In my previous articles I talked about how I thought the weighted overhand pull-up could be a very useful and specific lift for swimmers to develop shoulder strength in the relevant movement patterns. I proposed that a swimmer’s strength in this lift could be an indicator for their speed performance in the pool for certain strokes, like the butterfly or breaststroke.
There are also other ways for swimmers to develop strength in the right places. I would invite swimmers to try the T-bar row, exhibited by Arnold on the right.
This lift is one of my personal favourites. Personally I prefer the variation where the palms are facing each other rather than downward, as it resembles the seated horizontal row, but this is up to you. I just find it a really fun lift, and I love the upper back and rear deltoid strength that it develops. As a sprinter, these areas are important for me due to the requirements of the powerful piston movement of the shoulders in the acceleration phase. For swimmers specifically, these strength gains will pay dividends to your sports performance as well, as the deltoids are the prime movers in the pool, and the upper back will help to stabilise your body at high speeds.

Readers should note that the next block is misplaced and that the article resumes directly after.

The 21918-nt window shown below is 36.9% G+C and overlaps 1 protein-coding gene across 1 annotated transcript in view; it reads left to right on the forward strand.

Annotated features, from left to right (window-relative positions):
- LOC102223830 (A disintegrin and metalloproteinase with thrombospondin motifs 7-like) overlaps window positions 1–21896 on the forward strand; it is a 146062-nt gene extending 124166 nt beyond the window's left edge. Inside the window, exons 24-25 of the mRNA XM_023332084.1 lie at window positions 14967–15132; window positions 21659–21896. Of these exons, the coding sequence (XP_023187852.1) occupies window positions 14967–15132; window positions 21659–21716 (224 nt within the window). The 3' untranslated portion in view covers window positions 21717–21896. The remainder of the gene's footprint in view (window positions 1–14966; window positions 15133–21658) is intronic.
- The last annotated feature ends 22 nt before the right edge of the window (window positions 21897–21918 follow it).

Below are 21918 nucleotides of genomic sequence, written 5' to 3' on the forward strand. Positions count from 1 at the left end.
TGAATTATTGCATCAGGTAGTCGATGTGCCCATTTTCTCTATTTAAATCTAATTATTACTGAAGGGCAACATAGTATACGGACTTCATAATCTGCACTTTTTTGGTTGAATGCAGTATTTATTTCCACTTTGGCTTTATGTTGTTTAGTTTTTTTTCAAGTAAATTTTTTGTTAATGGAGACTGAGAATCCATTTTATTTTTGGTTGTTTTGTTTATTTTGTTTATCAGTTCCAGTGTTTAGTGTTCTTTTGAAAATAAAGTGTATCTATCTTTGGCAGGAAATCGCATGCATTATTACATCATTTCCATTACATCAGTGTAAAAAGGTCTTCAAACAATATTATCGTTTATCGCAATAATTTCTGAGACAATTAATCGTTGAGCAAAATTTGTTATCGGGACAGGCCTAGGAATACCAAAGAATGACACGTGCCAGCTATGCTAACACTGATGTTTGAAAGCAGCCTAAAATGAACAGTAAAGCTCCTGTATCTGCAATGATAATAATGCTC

Side note: if done with hypertrophy in mind, this lift is incredibly effective for develop a big shield of upper back muscles, due to the constant tension and hormonal effect that this elicits.
I recommend that swimmers do three sets of 10 reps with this lift after a few warm up sets. As a swimmer, the weight training should always be secondary to time in the pool, and you should save your energy for those workouts instead of the weight room. In addition, the low volume means you won’t stimulate too much hypertrophy. That might be seem like odd advice for a blog about muscle growth, but in swimming, power-to-weight ratios are vital, and having too much excess body mass is detrimental when you’re expending twice as much energy than on land to travel the same distance.
Finally, as I’ve said before in my previous swimming articles with the WOPU, it’s important to balance these movements with upper body push lifts to maintain shoulder health. The stresses of daily swimming will tax your shoulders greatly, make sure you stretch and foam roll every day before training.